Marc Camille Chaimowicz is an understated pioneer, who has steadfastly sailed against the prevailing artistic winds since the start of his career in London in the 1970s. Folding together past and present, Chaimowicz’s exhibition at WIELS brings together three work groups, all examining intimacy, domesticity, and the desire to create one own’s context.
Born in Post-war Paris and educated in England, Chaimowicz inhabits a singular position at the crossroads of two art-scenes, cultures and languages. Like the artist himself, his refined yet playful work defies easy categorisation, demanding attention to detail while remaining generous and infused with beauty. Resisting claims for art’s autonomy, Chaimowicz embraces the decorative arts. Over the past 50 years, he has intertwined design, painting, print-making, collage and his daily life into a highly personal vocabulary. He continues to be of great importance and influence to younger artists, not least due to his constant yet subtle challenging of the role of art and in his development of a queer aesthetic.
Light plays a central role in Chaimowicz’s exhibition at WIELS and in its title. Nuit américaine is the French term for the cinematic technique of filming day-for-night. Here the title becomes a metaphor for presenting real life through the filter of art.
The exhibition brings together one of Chaimowicz’s earliest installations with two new bodies of work:
Celebration? Realife Revisited (1972-2000) is a post-pop scatter environment that – as critic Tom Holert has written – owes as much to glam rock as to art practice. As its title suggests, the installation embraces the both celebratory and the mundane.
The Hayes Court Sitting Room (2023) transposes a fragment of South London to Brussels. Created on the occasion of this exhibition, it is the theatrical evocation of a room in which Chaimowicz dreamed, worked, conversed, corresponded (and more) for over four decades. The installation includes hand-printed wallpaper, furniture designed by the artist, and table-top assemblages of sentimental items. However, it proposes a subjective, fragmented experience, rather than the static “museumification” typical to preserved artist’s studios and houses.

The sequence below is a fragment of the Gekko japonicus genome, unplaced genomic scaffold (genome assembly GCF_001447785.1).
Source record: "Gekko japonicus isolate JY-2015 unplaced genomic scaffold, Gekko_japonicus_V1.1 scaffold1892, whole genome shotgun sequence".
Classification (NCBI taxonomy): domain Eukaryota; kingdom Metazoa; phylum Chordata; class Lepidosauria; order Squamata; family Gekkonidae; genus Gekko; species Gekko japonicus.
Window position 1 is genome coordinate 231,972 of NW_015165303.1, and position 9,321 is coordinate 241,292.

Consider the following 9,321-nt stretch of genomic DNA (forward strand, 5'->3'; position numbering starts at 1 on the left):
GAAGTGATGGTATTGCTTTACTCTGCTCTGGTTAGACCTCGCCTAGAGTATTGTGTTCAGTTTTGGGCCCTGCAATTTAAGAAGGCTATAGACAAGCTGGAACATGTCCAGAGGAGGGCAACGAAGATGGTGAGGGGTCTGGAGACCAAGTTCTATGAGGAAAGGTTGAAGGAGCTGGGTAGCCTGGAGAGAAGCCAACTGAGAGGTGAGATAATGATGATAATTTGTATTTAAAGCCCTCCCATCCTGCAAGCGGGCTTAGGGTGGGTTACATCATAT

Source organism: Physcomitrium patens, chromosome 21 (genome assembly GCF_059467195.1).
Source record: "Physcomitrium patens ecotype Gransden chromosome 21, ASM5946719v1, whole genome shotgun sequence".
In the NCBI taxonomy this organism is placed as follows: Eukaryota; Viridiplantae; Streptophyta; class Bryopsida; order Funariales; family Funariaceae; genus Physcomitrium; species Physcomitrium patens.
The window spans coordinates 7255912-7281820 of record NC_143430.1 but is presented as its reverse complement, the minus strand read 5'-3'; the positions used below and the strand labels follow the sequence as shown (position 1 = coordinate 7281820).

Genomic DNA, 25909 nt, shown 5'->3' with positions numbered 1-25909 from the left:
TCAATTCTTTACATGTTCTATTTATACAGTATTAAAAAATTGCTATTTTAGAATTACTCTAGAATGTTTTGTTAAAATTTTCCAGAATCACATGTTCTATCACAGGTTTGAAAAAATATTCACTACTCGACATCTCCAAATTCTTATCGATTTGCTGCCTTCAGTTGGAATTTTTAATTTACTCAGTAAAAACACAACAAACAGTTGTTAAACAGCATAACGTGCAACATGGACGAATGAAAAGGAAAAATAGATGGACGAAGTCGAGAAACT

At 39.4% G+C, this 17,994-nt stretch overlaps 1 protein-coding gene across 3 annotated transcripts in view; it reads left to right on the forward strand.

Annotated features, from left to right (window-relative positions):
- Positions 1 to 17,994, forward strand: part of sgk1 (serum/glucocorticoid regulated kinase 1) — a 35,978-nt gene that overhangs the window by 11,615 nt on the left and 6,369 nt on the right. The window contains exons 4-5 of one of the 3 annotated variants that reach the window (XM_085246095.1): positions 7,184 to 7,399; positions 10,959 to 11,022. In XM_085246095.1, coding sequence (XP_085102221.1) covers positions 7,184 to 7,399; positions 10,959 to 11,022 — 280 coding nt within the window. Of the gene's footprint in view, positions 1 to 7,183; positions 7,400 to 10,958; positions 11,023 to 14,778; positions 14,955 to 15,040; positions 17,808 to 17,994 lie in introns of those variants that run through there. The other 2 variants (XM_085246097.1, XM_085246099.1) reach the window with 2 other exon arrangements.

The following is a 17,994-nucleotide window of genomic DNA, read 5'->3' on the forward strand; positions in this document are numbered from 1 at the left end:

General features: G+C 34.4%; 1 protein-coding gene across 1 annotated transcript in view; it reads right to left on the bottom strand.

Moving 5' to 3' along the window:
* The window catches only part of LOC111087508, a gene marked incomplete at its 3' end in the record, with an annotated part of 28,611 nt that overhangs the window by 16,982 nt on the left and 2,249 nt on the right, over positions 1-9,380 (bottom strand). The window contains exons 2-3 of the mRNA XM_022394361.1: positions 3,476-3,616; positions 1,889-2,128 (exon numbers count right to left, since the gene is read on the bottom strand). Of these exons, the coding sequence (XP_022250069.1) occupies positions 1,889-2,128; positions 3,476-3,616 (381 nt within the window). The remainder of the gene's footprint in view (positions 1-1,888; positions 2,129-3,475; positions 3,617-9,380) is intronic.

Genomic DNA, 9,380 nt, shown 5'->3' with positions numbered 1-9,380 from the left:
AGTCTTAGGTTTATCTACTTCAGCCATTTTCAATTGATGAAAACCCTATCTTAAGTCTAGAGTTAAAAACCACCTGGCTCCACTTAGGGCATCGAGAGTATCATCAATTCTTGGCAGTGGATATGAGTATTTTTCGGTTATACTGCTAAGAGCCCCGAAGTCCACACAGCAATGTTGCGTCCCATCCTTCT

"To design my living space in a different way came to feel like a vital, physical need. I felt the need to reverse the traditional (male) viewpoint, which consists in despising the domestic side of things."
Dear Zoë (Emma Bovary collages) (2020-2023) is a suite of 40 collages made over the past 2 years. Their starting point is Madame Bovary, the anti-heroine of Gustave Flaubert’s 1856 eponymous novel, a figure trapped by the conventions of her time into a narrow existence, from which she seeks escape through consumerism, seduction and the world of the imagination. Using fragments from fashion magazines, literary prints and reproductions of works by other artists (often focused on the domestic, “female” domain), Chaimowicz connects the longings of Emma Bovary to contemporary imagery and desires, to recent experiences of containment, social isolation and escapism.
Curator: Zoë Gray
Nocturne Workshop Marc Camille Chaimowicz (FR/EN)
Kirsty Bell on Chaimowicz’s sitting room (EN)
Look Who's Talking: Vanessa Desclaux (FR)
Marie Canet on 'Celebration ? Realife ' (FR)
Look Who’s Talking: Dagmar Dirkx (NL)
Opening Marc Camille Chaimowicz: Nuit américaine
With the support of:
the French embassy in Belgium & Institut Français, in the framework of EXTRA, a programme to support French contemporary creation
Maryam & Roger Diener
Watch and listen to additional videos and sounds around Marc Camille Chaimowicz's exhibition at WIELS.